Abstract: To this day the interaction of high-intensity lasers with matter is considered to be a possible candidate for next generation particle accelerators. Within the LIGHT collaboration crucial work for the merging of a high-intensity laser driven ion source with conventional accelerator technology has been done in the past years. The simulation studies we report about are an important step in providing short and intense mid-Z heavy ion beams for future applications.
Abstract: Free Electron Lasers (FEL) are commonly regarded as the potential key application of laser wakefield accelerators (LWFA). It has been found that electron bunches exiting from state-of-the-art LWFAs exhibit a normalized 6-dimensional beam brightness comparable to those in conventional linear accelerators. Effectively exploiting this beneficial beam property for LWFA-based FELs is challenging due to the extreme initial conditions particularly in terms of beam divergence and energy spread. Several different approaches for capturing, reshaping and matching LWFA beams to suited undulators, such as bunch decompression or transverse-gradient undulator schemes, are currently being explored. In this article the transverse gradient undulator concept will be discussed with a focus on recent experimental achievements.
Abstract: Longitudinally polarized terahertz radiation offers access to the elementary excitations and particles that cannot be addressed by transverse waves. While transverse electric fields exceeding 1 MV/cm are widely utilized for nonlinear terahertz spectroscopy, longitudinally polarized terahertz waves at this field strength are yet to be realized. In this paper, we experimentally demonstrate that by focusing radially polarized terahertz fields generated from laser–thin metallic foil interaction, longitudinally polarized terahertz with record-breaking field strength above 1.5 MV/cm can be obtained. Furthermore, we also traced the evolution of the geometric phase of the longitudinal component as it propagates through focus. A novel scheme based on noncollinear electro-optic detection has been utilized to unambiguously measure the polarization states. Our result will scale up the nonlinear spectroscopy of solid materials and particle acceleration experiments where on-axis polarization plays a crucial role.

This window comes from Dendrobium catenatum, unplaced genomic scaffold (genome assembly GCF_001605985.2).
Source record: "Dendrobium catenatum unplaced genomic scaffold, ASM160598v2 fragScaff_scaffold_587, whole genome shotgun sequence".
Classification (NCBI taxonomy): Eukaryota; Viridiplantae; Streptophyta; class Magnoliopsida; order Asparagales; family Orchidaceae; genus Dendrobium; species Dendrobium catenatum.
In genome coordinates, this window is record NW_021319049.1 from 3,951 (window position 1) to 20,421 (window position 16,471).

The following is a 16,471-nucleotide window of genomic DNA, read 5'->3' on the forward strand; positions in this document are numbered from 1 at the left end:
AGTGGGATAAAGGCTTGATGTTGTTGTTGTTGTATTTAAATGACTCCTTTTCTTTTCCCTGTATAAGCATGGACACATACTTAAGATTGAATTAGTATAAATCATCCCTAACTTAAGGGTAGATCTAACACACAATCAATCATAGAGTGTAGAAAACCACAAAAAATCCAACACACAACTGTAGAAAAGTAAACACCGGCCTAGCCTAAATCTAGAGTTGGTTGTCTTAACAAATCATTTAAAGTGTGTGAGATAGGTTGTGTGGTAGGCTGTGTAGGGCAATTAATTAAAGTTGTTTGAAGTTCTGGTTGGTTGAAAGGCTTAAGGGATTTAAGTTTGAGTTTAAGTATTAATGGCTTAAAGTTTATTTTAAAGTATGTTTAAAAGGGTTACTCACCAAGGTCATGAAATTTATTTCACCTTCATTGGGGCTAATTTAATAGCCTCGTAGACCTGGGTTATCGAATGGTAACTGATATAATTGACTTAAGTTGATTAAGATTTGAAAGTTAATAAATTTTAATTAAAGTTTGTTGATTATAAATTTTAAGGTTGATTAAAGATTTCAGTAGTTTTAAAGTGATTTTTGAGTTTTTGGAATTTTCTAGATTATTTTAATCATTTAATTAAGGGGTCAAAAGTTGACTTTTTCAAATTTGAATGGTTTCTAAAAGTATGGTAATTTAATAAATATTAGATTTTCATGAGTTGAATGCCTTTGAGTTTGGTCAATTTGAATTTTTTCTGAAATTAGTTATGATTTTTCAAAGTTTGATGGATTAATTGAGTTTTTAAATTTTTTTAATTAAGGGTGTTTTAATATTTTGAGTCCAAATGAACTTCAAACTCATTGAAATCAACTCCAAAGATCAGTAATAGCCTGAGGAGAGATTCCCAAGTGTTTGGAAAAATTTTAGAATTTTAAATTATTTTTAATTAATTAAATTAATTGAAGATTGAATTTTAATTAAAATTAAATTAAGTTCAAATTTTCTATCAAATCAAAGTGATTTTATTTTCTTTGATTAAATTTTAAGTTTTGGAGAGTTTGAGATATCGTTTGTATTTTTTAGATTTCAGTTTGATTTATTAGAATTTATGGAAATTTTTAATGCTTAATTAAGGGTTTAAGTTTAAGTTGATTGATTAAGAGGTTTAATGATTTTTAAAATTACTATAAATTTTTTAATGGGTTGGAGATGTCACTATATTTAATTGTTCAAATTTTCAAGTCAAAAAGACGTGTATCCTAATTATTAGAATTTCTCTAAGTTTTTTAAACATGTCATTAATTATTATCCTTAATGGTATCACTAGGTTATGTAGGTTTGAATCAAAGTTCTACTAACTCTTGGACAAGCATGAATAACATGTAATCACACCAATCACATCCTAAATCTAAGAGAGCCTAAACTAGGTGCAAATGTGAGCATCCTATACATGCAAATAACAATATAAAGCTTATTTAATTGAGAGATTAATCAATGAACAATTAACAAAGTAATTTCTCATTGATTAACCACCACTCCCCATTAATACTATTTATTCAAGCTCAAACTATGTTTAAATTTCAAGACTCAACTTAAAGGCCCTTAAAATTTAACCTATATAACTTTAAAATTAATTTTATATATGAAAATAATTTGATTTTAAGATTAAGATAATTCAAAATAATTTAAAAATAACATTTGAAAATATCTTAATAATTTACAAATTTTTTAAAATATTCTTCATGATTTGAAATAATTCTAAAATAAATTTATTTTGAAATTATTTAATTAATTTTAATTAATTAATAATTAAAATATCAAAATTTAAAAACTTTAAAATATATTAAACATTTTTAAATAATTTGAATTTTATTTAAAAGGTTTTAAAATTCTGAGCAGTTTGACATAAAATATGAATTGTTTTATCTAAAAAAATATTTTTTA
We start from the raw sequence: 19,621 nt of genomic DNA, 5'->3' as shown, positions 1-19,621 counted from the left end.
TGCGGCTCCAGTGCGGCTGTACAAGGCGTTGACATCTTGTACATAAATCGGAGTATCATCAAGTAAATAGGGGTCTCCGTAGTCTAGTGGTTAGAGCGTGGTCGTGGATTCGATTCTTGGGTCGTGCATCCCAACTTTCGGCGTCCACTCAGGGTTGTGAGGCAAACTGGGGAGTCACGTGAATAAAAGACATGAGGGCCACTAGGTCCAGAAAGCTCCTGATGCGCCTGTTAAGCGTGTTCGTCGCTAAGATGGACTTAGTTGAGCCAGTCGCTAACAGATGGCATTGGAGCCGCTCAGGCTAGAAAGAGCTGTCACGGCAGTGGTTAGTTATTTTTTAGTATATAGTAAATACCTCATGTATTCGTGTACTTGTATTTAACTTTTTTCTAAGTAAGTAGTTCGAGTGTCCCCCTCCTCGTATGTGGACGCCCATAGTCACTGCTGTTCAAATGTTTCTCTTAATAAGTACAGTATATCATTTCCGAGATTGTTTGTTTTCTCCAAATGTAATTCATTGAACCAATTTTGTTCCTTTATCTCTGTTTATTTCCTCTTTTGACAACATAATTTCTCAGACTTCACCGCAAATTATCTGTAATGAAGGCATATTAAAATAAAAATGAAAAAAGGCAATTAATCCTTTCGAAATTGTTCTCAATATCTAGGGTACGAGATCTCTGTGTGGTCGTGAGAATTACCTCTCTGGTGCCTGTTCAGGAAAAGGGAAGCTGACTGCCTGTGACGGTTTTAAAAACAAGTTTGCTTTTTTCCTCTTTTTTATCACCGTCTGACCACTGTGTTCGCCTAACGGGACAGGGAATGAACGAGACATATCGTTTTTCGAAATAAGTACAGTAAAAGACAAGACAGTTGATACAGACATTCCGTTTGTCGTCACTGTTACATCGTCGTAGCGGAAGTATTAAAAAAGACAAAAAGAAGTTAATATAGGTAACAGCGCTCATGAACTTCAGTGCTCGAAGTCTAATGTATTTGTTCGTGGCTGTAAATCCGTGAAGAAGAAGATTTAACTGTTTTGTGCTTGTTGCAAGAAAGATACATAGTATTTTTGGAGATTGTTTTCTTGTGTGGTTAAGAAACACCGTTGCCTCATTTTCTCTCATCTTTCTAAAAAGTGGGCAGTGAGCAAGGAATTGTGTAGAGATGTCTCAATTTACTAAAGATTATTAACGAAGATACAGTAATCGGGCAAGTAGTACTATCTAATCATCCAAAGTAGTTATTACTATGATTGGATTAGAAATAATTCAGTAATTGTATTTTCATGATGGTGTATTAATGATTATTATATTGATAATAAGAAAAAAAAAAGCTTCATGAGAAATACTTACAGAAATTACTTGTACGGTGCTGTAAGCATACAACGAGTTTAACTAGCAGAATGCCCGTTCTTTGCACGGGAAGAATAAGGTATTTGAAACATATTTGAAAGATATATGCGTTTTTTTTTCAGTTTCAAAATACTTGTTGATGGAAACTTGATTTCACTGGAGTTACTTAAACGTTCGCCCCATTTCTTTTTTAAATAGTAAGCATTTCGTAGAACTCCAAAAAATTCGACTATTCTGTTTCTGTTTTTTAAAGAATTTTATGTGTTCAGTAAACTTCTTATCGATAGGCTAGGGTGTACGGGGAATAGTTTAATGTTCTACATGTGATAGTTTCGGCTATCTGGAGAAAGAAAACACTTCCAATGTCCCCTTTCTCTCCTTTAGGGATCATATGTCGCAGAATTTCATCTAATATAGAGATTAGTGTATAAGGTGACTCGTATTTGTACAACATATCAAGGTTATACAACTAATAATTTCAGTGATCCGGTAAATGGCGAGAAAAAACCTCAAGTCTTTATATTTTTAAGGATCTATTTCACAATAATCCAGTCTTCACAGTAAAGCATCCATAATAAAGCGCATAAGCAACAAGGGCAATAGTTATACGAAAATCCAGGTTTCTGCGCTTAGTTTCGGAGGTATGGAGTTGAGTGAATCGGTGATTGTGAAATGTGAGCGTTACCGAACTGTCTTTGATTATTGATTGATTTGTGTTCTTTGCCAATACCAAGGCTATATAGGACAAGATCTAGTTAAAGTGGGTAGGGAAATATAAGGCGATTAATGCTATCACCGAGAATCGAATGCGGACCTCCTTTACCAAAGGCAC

Abstract: We report on the generation of a high-power frequency comb in the 2 μm wavelength regime featuring high amplitude and phase stability with unprecedented laser parameters, combining 60 W of average power with <30 fs pulse duration. The key components of the system are a mode-locked Er:fiber laser, a coherence-preserving nonlinear broadening stage, and a high-power Tm-doped fiber chirped-pulse amplifier with subsequent nonlinear self-compression of the pulses. Phase locking of the system resulted in a phase noise of less than 320 mrad measured within the 10 Hz–30 MHz band and 30 mrad in the band from 10 Hz to 1 MHz.
Abstract: Synchrotron radiation is commonly known to be completely linearly polarized when observed in the orbital plane of the synchrotron motion. Under actual experimental conditions, however, the degree of polarization of the synchrotron radiation may be lower than the ideal 100%. We demonstrate that even tiny impurities of polarization of the incident radiation can drastically affect the polarization of the elastically scattered light. We propose to use this effect as a precision tool for the diagnostics of the polarization purity of the synchrotron radiation. Two variants of the diagnostics method are proposed. The first one is based on the polarization measurements of the scattered radiation and relies on theoretical calculations of the transition amplitudes. The second one involves simultaneous measurements of the polarization and the cross sections of the scattered radiation and is independent of theoretical amplitudes.
Abstract: Long distance propagation of an energetic laser pulse with intensity slightly below that for multi-photon ionization in air is considered analytically, by noting that in the process, it is mainly the peak region of the pulse that interacts with the air molecules. Similar to that of much shorter femtosecond laser pulses of similar intensity, the affected air becomes slightly ionized and self-consistently forms a co-propagating thin and low-density plasma filament along the axis. It is found that a hundred-Joule-level laser pulse with a relatively large spot radius and pulse duration can propagate (also in the form of a self-consistent filament) tens of kilometers through the atmosphere. Such laser propagation properties should have applications in many areas.